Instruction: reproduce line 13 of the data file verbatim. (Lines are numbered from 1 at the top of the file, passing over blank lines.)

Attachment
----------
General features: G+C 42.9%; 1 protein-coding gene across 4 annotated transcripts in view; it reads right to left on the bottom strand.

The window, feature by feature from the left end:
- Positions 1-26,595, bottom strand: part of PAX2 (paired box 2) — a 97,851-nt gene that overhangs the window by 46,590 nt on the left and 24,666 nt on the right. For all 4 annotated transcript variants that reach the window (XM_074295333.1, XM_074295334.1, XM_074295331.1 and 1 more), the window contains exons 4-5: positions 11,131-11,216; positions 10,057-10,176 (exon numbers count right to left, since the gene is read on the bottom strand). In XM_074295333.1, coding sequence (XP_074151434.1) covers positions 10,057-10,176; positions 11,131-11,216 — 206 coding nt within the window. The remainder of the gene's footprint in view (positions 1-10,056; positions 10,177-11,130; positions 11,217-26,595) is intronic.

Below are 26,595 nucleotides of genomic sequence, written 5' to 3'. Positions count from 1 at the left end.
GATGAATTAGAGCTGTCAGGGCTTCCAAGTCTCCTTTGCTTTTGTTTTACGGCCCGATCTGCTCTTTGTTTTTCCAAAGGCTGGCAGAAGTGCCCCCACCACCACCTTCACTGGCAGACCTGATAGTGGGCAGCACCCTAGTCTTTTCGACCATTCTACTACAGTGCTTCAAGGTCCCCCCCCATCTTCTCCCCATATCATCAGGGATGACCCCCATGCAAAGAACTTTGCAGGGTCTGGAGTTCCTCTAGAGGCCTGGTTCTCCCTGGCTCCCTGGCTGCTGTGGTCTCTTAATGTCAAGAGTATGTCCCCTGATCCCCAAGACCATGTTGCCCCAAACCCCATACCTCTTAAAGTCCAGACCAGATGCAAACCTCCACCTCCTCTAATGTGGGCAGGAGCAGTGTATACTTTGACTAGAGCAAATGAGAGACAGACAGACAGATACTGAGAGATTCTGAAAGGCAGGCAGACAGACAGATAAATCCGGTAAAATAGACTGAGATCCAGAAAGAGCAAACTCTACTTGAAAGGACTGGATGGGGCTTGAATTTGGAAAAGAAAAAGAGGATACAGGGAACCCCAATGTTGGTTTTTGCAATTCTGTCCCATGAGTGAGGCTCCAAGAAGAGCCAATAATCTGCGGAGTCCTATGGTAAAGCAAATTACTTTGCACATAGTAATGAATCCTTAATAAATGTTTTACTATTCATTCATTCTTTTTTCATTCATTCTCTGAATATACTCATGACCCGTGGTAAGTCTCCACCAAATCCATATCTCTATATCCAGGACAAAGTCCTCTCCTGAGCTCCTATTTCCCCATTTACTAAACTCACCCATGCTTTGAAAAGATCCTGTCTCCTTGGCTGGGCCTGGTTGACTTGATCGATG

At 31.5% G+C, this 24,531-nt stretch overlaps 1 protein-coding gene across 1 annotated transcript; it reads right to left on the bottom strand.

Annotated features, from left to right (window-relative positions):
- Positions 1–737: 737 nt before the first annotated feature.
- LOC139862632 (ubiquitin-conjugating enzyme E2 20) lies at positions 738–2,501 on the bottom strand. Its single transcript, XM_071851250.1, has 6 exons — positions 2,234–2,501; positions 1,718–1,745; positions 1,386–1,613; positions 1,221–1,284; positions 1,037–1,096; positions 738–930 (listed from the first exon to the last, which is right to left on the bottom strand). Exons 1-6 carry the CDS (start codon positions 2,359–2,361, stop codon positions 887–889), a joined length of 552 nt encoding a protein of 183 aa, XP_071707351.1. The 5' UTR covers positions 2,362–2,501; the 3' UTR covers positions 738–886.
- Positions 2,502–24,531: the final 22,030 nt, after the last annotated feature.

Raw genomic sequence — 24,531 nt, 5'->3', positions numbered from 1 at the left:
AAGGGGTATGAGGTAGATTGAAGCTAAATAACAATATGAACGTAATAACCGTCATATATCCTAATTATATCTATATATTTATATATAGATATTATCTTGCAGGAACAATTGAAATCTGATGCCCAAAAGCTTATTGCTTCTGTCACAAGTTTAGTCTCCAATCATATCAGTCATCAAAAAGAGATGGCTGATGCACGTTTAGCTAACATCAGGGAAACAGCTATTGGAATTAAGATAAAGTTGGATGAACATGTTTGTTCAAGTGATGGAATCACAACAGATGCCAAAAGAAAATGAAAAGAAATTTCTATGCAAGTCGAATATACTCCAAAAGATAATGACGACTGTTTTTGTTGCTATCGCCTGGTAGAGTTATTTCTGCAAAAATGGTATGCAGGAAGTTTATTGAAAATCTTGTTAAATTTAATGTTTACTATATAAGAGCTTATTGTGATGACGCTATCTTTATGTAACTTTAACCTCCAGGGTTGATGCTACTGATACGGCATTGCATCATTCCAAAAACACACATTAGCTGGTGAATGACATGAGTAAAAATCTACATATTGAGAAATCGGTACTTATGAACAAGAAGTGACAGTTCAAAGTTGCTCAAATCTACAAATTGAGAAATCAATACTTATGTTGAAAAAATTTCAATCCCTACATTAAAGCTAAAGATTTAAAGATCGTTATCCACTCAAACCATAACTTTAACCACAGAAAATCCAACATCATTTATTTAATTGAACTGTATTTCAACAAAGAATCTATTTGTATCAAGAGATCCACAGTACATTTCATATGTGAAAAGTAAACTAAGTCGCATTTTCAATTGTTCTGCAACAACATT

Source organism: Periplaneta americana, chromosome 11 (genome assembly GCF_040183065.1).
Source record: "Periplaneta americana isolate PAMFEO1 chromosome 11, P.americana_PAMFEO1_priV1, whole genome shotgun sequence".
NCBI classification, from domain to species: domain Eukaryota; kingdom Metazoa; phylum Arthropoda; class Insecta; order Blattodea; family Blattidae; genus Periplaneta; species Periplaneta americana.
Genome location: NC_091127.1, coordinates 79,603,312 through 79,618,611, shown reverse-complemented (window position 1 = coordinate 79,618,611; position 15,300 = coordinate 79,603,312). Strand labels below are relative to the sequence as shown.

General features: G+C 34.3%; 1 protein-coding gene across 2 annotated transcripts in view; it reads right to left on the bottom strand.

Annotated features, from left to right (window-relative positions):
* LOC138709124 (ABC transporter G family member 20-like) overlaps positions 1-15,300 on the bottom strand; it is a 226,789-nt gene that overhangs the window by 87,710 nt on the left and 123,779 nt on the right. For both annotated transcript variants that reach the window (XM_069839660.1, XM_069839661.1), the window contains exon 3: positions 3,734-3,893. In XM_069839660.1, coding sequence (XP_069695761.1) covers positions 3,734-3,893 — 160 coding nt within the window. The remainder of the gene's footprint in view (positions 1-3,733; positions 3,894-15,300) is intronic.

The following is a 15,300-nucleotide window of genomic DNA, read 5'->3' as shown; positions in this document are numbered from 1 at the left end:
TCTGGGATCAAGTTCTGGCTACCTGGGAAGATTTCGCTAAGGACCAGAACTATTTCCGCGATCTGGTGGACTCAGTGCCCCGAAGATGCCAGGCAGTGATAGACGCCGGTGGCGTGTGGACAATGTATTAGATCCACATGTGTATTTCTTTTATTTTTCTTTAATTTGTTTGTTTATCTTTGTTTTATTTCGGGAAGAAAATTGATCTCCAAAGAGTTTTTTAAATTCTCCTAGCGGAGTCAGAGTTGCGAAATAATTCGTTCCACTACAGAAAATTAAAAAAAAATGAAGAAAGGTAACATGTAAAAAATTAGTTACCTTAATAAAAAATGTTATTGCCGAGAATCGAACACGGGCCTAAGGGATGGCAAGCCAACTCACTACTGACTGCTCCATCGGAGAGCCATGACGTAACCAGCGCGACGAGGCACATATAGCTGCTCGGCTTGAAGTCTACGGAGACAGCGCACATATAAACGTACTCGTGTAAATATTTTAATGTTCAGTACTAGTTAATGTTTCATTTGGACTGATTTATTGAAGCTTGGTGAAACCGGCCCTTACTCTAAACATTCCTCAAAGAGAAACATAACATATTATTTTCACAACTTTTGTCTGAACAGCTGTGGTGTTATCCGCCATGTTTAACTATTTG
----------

Source organism: Periplaneta americana, chromosome 11 (genome assembly GCF_040183065.1).